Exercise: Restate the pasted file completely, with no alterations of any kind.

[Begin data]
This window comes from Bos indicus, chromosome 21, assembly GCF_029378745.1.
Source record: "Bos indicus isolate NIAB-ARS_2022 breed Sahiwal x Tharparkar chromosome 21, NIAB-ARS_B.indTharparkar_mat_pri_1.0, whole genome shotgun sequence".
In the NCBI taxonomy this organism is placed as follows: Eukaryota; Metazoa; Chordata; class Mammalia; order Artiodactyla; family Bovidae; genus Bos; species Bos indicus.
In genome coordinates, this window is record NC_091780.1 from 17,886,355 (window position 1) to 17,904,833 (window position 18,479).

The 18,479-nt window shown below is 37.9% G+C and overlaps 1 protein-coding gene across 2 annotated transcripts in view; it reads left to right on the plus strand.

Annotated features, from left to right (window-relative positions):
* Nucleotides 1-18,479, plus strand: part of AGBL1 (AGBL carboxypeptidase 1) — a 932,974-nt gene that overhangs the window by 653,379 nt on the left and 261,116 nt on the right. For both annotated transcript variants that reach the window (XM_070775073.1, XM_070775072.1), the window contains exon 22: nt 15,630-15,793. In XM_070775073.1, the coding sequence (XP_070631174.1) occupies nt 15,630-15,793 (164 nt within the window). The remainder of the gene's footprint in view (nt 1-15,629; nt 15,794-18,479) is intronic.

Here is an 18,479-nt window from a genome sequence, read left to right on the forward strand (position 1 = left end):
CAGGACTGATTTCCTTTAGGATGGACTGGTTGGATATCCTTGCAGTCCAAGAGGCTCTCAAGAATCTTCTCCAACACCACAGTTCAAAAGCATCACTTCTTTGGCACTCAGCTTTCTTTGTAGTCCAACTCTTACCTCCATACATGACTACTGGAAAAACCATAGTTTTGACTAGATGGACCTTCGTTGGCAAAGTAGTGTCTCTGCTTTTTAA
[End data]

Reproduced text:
This window comes from Bos indicus, chromosome 21, assembly GCF_029378745.1.
Source record: "Bos indicus isolate NIAB-ARS_2022 breed Sahiwal x Tharparkar chromosome 21, NIAB-ARS_B.indTharparkar_mat_pri_1.0, whole genome shotgun sequence".
In the NCBI taxonomy this organism is placed as follows: Eukaryota; Metazoa; Chordata; class Mammalia; order Artiodactyla; family Bovidae; genus Bos; species Bos indicus.
In genome coordinates, this window is record NC_091780.1 from 17,886,355 (window position 1) to 17,904,833 (window position 18,479).

The 18,479-nt window shown below is 37.9% G+C and overlaps 1 protein-coding gene across 2 annotated transcripts in view; it reads left to right on the plus strand.

Annotated features, from left to right (window-relative positions):
* Nucleotides 1-18,479, plus strand: part of AGBL1 (AGBL carboxypeptidase 1) — a 932,974-nt gene that overhangs the window by 653,379 nt on the left and 261,116 nt on the right. For both annotated transcript variants that reach the window (XM_070775073.1, XM_070775072.1), the window contains exon 22: nt 15,630-15,793. In XM_070775073.1, the coding sequence (XP_070631174.1) occupies nt 15,630-15,793 (164 nt within the window). The remainder of the gene's footprint in view (nt 1-15,629; nt 15,794-18,479) is intronic.

Here is an 18,479-nt window from a genome sequence, read left to right on the forward strand (position 1 = left end):
CAGGACTGATTTCCTTTAGGATGGACTGGTTGGATATCCTTGCAGTCCAAGAGGCTCTCAAGAATCTTCTCCAACACCACAGTTCAAAAGCATCACTTCTTTGGCACTCAGCTTTCTTTGTAGTCCAACTCTTACCTCCATACATGACTACTGGAAAAACCATAGTTTTGACTAGATGGACCTTCGTTGGCAAAGTAGTGTCTCTGCTTTTTAA